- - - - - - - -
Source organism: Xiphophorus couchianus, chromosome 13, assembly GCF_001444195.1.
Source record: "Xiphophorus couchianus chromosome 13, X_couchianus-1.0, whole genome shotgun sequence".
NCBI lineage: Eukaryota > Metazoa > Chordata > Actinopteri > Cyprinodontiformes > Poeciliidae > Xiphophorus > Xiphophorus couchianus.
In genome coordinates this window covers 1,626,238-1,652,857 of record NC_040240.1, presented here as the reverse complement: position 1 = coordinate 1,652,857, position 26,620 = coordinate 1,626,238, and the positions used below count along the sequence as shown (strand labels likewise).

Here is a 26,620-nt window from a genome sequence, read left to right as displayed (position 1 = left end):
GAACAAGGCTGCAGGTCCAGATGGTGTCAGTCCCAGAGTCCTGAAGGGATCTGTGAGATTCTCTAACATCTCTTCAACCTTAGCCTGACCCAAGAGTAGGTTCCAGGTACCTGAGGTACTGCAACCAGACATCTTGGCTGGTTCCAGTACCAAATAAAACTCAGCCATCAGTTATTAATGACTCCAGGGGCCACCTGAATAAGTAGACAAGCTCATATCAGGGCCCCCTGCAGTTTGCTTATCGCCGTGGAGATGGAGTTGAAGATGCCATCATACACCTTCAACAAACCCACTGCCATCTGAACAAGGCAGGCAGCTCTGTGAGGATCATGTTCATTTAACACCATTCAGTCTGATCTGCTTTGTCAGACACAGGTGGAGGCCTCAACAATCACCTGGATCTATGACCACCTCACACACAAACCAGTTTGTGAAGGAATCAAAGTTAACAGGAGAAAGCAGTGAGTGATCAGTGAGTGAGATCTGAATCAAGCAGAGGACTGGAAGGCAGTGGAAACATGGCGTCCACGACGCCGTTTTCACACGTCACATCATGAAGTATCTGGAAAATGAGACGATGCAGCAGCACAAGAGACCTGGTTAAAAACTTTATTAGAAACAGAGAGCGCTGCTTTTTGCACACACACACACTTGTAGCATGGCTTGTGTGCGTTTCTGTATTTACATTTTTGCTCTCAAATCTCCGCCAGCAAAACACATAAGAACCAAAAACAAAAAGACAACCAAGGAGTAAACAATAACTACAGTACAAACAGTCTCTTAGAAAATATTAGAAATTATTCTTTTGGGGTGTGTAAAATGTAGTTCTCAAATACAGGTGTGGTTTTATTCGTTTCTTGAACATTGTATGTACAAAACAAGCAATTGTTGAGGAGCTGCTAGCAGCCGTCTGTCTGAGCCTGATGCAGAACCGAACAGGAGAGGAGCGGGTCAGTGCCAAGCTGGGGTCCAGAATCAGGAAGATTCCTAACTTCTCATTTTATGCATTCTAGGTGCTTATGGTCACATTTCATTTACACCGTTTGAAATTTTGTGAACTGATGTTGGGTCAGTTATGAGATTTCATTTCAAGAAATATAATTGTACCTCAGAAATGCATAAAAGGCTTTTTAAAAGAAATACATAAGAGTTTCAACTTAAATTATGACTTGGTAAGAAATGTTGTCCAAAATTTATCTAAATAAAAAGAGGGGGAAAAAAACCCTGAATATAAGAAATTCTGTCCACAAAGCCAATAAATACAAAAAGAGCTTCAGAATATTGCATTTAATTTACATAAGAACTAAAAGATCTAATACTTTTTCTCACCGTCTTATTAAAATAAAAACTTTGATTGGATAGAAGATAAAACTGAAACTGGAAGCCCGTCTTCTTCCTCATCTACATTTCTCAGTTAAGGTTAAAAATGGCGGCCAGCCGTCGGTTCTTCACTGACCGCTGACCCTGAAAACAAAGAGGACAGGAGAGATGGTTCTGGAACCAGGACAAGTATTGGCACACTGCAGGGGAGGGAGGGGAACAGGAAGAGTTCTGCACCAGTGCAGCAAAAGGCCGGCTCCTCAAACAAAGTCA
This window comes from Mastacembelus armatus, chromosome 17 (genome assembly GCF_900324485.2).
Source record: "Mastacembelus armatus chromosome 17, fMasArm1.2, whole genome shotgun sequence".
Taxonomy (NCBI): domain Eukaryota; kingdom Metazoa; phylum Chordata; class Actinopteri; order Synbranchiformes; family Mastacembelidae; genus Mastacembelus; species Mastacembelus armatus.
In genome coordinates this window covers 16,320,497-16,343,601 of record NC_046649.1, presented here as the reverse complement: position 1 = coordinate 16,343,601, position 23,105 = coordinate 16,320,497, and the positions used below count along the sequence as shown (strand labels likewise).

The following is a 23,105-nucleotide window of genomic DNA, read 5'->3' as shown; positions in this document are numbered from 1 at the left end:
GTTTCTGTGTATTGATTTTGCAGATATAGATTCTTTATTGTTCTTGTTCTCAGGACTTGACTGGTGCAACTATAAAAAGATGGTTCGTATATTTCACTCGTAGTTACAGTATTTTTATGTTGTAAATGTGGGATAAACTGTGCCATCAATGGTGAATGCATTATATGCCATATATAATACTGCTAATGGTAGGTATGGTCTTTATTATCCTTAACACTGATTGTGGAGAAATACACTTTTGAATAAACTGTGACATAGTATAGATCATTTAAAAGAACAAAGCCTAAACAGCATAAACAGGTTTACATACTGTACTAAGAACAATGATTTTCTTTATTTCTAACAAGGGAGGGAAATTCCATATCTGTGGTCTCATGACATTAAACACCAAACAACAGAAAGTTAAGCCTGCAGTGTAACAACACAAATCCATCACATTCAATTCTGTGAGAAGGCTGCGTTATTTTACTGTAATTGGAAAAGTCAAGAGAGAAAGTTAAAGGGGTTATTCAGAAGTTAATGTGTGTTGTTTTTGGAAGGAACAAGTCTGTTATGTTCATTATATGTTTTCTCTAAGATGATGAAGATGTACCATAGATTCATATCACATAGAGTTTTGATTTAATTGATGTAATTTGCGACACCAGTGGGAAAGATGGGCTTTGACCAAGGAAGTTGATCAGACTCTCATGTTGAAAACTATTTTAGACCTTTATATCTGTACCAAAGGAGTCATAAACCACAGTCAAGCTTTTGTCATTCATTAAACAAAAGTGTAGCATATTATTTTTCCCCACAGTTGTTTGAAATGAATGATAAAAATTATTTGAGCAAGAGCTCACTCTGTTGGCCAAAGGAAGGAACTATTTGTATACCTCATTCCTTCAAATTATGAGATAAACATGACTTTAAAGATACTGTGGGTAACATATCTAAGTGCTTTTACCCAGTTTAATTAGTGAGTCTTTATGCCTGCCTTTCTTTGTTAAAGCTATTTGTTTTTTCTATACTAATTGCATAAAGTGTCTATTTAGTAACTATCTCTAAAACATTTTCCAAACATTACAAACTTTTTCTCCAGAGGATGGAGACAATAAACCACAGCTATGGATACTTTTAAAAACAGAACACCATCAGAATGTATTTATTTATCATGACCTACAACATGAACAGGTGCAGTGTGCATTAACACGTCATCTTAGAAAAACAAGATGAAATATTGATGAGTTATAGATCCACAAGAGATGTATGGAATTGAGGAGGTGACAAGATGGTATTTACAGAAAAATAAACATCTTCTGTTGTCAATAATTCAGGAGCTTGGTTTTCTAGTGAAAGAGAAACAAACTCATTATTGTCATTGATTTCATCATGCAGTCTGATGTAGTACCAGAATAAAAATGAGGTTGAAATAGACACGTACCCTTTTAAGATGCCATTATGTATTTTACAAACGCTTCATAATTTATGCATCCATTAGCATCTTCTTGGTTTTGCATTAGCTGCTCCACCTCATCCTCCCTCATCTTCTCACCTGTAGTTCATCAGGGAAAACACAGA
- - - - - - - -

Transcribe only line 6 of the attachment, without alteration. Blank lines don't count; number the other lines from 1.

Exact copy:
GAACAAGGCTGCAGGTCCAGATGGTGTCAGTCCCAGAGTCCTGAAGGGATCTGTGAGATTCTCTAACATCTCTTCAACCTTAGCCTGACCCAAGAGTAGGTTCCAGGTACCTGAGGTACTGCAACCAGACATCTTGGCTGGTTCCAGTACCAAATAAAACTCAGCCATCAGTTATTAATGACTCCAGGGGCCACCTGAATAAGTAGACAAGCTCATATCAGGGCCCCCTGCAGTTTGCTTATCGCCGTGGAGATGGAGTTGAAGATGCCATCATACACCTTCAACAAACCCACTGCCATCTGAACAAGGCAGGCAGCTCTGTGAGGATCATGTTCATTTAACACCATTCAGTCTGATCTGCTTTGTCAGACACAGGTGGAGGCCTCAACAATCACCTGGATCTATGACCACCTCACACACAAACCAGTTTGTGAAGGAATCAAAGTTAACAGGAGAAAGCAGTGAGTGATCAGTGAGTGAGATCTGAATCAAGCAGAGGACTGGAAGGCAGTGGAAACATGGCGTCCACGACGCCGTTTTCACACGTCACATCATGAAGTATCTGGAAAATGAGACGATGCAGCAGCACAAGAGACCTGGTTAAAAACTTTATTAGAAACAGAGAGCGCTGCTTTTTGCACACACACACACTTGTAGCATGGCTTGTGTGCGTTTCTGTATTTACATTTTTGCTCTCAAATCTCCGCCAGCAAAACACATAAGAACCAAAAACAAAAAGACAACCAAGGAGTAAACAATAACTACAGTACAAACAGTCTCTTAGAAAATATTAGAAATTATTCTTTTGGGGTGTGTAAAATGTAGTTCTCAAATACAGGTGTGGTTTTATTCGTTTCTTGAACATTGTATGTACAAAACAAGCAATTGTTGAGGAGCTGCTAGCAGCCGTCTGTCTGAGCCTGATGCAGAACCGAACAGGAGAGGAGCGGGTCAGTGCCAAGCTGGGGTCCAGAATCAGGAAGATTCCTAACTTCTCATTTTATGCATTCTAGGTGCTTATGGTCACATTTCATTTACACCGTTTGAAATTTTGTGAACTGATGTTGGGTCAGTTATGAGATTTCATTTCAAGAAATATAATTGTACCTCAGAAATGCATAAAAGGCTTTTTAAAAGAAATACATAAGAGTTTCAACTTAAATTATGACTTGGTAAGAAATGTTGTCCAAAATTTATCTAAATAAAAAGAGGGGGAAAAAAACCCTGAATATAAGAAATTCTGTCCACAAAGCCAATAAATACAAAAAGAGCTTCAGAATATTGCATTTAATTTACATAAGAACTAAAAGATCTAATACTTTTTCTCACCGTCTTATTAAAATAAAAACTTTGATTGGATAGAAGATAAAACTGAAACTGGAAGCCCGTCTTCTTCCTCATCTACATTTCTCAGTTAAGGTTAAAAATGGCGGCCAGCCGTCGGTTCTTCACTGACCGCTGACCCTGAAAACAAAGAGGACAGGAGAGATGGTTCTGGAACCAGGACAAGTATTGGCACACTGCAGGGGAGGGAGGGGAACAGGAAGAGTTCTGCACCAGTGCAGCAAAAGGCCGGCTCCTCAAACAAAGTCA